In this issue of the Yard and Garden News:
July 2011 Archives
Bob Mugaas and Kathy Zuzek, UMN Extension Educators
Reports continue to be received regarding herbicide injury to white spruces, white pines and a variety of other woody and herbaceous landscape plants. The herbicide in question is Dupont's Imprelis, whose active ingredient is aminocyclopyrachlor. It belongs to a new class of broadleaf weed control herbicides which are similar, but not identical, to existing products such as triclopyr or fluroxypyr, both commonly used for control of more difficult lawn weeds such as clover and creeping Charlie.
Aminocyclopyrachlor is classified as a synthetic auxin or growth regulator type of herbicide. In susceptible plants, the herbicide produces characteristic twisting and curling of the foliage ultimately leading to plant death. Most of us have probably observed these effects on dandelions that we have treated with home lawn weed control products containing 2,4-D and/or dicamba, two other growth regulator type of herbicides but with different chemistries than aminocyclopyrachlor.
Dupont introduced Imprelis to the professional turfgrass management industry this year. It has a track record from various research efforts of providing good to excellent control of some of the more difficult to control lawn weeds (e.g., creeping Charlie, wild violets, clover and Canada thistle). However, what is also being observed in many of the northeastern and midwestern states is significant, unanticipated damage to certain spruce species and white pines (Photos 1 and 2) with a scattering of injury reported on other conifers and broadleaf plants.
When initial reports started showing up around the end of May into June from the northeastern states, the two conifer species most commonly showing injury were Norway spruce (Picea abies) and white pine (Pinus strobus). When injury reports began coming into our own Department of Agriculture and Extension a short time later, most of the injury was on white spruce (Picea glauca), (Photo 3), including its geographical variety Black Hills spruce and white pine, again with a scattering of injury to other conifer and broadleaf plants. Colorado blue spruce (Picea pungens) has also shown some injury but generally much less dramatic than seen on white spruce or white pine.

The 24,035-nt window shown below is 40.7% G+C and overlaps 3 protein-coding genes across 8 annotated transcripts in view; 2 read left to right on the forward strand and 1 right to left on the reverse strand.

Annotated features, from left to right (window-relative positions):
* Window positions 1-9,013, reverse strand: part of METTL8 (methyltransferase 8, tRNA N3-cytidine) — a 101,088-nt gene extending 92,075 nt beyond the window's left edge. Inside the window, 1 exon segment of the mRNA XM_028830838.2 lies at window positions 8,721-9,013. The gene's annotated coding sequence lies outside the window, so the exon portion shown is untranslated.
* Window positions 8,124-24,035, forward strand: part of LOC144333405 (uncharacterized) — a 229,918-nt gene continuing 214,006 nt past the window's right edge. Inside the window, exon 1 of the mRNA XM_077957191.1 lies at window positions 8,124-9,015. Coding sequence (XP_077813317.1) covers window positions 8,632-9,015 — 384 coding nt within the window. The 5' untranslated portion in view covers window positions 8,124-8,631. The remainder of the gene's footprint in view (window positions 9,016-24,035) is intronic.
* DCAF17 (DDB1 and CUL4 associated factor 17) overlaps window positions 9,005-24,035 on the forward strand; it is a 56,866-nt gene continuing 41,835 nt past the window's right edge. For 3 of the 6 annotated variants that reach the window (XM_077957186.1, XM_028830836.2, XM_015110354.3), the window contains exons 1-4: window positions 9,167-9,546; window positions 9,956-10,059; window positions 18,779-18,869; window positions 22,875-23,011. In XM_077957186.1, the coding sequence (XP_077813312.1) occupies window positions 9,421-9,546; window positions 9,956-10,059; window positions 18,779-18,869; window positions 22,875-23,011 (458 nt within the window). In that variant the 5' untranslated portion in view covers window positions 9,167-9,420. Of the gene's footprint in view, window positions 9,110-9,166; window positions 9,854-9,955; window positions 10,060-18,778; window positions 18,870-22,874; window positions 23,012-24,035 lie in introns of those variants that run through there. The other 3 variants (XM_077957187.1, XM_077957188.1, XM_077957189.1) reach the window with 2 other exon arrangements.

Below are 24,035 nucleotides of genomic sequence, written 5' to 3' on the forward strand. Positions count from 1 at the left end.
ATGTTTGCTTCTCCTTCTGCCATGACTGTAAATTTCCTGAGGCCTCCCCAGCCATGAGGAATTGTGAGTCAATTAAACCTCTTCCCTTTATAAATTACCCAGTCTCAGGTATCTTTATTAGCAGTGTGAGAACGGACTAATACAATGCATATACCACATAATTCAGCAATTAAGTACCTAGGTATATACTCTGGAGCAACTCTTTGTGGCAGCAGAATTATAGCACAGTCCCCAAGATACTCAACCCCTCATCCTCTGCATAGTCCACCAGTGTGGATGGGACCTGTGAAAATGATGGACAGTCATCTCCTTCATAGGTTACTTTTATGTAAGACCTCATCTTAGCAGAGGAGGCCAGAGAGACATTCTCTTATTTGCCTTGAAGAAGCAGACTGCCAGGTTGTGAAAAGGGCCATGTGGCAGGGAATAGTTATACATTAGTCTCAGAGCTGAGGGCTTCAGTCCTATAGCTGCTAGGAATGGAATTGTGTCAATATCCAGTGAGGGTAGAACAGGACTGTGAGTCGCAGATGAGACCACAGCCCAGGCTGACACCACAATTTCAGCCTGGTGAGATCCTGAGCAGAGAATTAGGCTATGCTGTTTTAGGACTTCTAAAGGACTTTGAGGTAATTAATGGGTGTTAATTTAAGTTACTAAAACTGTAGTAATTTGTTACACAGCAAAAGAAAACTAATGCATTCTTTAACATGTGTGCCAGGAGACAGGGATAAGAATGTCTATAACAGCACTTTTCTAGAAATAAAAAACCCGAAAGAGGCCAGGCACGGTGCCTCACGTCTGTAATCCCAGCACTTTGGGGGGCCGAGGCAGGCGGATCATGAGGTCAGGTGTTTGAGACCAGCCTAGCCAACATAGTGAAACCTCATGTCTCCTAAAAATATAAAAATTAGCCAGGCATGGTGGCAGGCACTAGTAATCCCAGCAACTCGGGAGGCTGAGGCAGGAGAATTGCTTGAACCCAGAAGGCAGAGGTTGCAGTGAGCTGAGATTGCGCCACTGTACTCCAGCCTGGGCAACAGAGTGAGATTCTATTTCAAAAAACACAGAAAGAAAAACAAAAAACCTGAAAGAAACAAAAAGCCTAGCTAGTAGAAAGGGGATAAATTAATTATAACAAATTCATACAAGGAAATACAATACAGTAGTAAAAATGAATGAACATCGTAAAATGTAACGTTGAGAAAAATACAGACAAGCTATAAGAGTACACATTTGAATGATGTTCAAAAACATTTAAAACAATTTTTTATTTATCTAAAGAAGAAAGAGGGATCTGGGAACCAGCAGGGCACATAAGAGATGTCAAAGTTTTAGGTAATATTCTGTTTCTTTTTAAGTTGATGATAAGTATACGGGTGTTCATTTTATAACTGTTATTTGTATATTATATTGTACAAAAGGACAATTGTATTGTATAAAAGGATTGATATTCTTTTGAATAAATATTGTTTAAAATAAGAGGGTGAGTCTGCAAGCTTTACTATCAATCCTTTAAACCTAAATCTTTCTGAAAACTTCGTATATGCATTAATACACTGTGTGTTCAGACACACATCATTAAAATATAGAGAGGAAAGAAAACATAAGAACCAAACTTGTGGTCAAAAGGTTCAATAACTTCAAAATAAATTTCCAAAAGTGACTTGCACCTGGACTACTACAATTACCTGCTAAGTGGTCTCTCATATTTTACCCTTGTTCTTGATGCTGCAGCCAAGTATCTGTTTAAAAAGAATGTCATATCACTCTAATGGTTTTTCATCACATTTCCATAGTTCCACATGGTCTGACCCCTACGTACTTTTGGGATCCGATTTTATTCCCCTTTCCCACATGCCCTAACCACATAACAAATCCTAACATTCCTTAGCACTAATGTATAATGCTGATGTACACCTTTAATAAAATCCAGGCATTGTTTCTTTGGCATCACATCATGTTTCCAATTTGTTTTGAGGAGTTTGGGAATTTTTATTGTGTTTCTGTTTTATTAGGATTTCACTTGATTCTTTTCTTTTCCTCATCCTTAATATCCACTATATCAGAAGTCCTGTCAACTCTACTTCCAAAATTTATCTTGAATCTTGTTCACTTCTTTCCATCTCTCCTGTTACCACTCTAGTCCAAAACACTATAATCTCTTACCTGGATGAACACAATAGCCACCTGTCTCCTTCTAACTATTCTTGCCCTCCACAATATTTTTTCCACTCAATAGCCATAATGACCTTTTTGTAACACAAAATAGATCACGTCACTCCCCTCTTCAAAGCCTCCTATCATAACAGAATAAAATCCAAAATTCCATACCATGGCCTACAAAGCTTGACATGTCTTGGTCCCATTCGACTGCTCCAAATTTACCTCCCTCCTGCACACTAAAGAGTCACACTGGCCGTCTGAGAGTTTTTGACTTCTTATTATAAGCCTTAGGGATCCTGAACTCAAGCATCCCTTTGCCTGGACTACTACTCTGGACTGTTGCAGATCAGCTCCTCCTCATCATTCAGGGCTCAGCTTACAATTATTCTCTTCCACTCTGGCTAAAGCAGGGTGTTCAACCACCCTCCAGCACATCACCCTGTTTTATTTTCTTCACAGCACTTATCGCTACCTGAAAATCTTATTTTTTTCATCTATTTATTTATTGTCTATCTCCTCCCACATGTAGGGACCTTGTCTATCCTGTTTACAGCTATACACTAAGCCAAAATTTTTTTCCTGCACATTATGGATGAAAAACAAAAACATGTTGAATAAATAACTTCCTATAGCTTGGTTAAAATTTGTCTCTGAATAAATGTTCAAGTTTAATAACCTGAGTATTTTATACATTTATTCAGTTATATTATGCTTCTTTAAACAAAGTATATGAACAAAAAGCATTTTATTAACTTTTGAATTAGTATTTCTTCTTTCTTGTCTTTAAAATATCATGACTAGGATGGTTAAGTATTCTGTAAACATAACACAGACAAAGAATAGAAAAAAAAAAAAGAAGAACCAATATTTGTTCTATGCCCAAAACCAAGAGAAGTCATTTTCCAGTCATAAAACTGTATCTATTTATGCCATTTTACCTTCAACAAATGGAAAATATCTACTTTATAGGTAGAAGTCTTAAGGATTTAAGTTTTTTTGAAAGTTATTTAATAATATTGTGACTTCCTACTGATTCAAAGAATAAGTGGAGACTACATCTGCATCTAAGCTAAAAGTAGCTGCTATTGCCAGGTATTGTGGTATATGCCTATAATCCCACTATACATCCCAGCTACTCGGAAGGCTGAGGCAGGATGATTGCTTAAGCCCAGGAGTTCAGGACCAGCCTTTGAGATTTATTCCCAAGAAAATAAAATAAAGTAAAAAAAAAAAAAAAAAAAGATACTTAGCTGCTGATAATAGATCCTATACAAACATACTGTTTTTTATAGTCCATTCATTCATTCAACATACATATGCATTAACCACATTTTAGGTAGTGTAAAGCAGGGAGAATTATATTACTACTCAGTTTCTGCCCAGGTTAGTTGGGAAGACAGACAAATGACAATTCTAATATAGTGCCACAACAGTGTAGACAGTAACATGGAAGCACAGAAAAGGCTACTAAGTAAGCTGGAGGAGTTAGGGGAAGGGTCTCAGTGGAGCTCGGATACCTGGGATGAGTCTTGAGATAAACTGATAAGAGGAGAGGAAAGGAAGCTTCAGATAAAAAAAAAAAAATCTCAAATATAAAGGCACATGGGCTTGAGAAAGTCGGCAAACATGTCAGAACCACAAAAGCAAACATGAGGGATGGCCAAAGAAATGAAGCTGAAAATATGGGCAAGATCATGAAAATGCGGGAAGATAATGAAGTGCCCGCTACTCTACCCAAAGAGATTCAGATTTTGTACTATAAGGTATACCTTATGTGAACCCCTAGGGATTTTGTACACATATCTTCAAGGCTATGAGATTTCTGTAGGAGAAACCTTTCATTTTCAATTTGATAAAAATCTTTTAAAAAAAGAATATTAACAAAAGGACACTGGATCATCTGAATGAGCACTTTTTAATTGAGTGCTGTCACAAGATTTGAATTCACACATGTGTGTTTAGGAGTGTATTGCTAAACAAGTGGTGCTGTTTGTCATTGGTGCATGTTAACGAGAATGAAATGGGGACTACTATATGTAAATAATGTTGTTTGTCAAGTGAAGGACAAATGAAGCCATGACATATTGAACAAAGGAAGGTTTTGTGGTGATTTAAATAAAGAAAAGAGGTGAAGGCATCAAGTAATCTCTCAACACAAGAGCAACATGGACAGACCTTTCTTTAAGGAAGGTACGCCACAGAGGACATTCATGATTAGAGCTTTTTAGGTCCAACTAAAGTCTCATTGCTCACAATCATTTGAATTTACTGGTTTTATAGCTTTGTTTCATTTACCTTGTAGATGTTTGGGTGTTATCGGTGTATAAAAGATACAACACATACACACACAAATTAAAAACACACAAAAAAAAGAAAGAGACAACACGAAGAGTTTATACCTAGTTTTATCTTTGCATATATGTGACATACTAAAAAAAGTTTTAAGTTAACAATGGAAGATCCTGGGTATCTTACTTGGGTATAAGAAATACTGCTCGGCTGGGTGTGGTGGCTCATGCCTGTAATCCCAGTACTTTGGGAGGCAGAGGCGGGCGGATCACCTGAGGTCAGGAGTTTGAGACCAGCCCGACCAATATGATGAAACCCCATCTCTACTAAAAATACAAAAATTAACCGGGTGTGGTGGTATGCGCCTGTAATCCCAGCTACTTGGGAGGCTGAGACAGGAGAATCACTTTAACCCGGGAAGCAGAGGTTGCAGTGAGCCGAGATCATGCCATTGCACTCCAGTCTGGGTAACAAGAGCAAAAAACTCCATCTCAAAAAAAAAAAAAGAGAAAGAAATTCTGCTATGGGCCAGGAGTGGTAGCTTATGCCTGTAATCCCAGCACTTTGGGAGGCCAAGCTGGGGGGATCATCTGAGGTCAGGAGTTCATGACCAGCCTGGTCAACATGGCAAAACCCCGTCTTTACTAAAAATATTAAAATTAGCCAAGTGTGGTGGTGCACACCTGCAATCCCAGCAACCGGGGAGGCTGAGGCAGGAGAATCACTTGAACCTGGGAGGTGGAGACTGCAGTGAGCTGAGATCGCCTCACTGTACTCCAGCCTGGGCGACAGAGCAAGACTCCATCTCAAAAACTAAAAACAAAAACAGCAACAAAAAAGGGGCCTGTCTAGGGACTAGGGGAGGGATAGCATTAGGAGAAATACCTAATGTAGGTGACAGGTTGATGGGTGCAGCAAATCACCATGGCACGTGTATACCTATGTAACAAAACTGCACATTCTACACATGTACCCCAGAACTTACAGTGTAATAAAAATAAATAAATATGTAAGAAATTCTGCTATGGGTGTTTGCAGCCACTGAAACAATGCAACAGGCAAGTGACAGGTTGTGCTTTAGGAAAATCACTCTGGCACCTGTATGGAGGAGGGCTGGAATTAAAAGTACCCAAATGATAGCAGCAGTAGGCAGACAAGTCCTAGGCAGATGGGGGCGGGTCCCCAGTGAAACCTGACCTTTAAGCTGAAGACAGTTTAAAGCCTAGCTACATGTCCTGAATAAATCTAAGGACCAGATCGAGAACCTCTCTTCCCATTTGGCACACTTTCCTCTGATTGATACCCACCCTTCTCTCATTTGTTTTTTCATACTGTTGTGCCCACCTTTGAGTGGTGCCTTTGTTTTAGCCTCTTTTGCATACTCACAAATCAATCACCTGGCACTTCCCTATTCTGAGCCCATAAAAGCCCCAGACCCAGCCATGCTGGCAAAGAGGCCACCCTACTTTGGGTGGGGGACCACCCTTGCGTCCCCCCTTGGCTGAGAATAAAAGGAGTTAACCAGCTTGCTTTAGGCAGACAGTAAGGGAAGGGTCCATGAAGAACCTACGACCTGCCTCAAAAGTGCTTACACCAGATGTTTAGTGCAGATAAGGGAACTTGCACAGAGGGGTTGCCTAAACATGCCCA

As one might imagine, this kind of injury has created enormous concern among homeowners and professional lawn care applicators alike. The two biggest questions on everyone's mind is "Will the trees survive?" and if so, "Will their aesthetic landscape qualities be completely ruined and hence still need to be replaced?" Unfortunately, in all but the most severely damaged trees, it's a bit of a wait-and-see situation. In this area, the white spruce and white pine trees observed so far show damage only on the new or current year's growth, but, that is where new buds are formed for next year's growth (Photos 4 and 5). If this year's growth is lost, no new buds will have been formed and next year's growth may be sporadic around the tree and at worst the tree may still end up dying.
However, in some cases, the new growth appears to be setting new buds somewhat normally even though this year's growth itself is often twisted and distorted. For comparison, see Picture 6 for what normal bud set and shoot growth should look like in spruce. If affected shoots remain alive and mature normally the rest of this season, next year's growth may very well be O.K. even though this year's twisted and distorted shoots will still be evident. In more severe instances where the new shoots along with the needles have already begun to turn brown and there appears to be little or no bud development occurring, (Photo 7) shoots are unlikely to survive. Where these symptoms are widespread on the tree, if it does survive, any remaining landscape value would appear to be unlikely. (Photo 8).
A third question on many people's minds is "Is there anything I can do to help save the tree or reduce the damage?" At present there are varying opinions as to what the best cultural practices are to minimize or reduce the impact of current injury as well as reduce the probability of further injury. For now, it seems that preventing any additional stress to the trees would be beneficial. For example, watering to avoid additional drought stress on the tree, while at the same time being careful not to overwater the trees, would be prudent.
Because much is still unknown about this unfolding and expanding situation, the Minnesota Department of Agriculture is currently collecting information from University of Minnesota Extension, DuPont, EPA, commercial lawn care applicators, and other state departments of agriculture to assess the scope of this issue. You can visit the Imprelis page on the MDA's website. See their official statement on the situation at this time and how to contact them with damage reports. Also, there is currently a good summary article by Dr. Peter Landschoot from Penn State University regarding the characteristics of this herbicide and the impacts they're seeing on affected trees. You can access it via Penn State University Extension.
As symptoms continue to develop and further assessment of survival is documented there will likely be other articles on this situation, I'm sure. Stay tuned!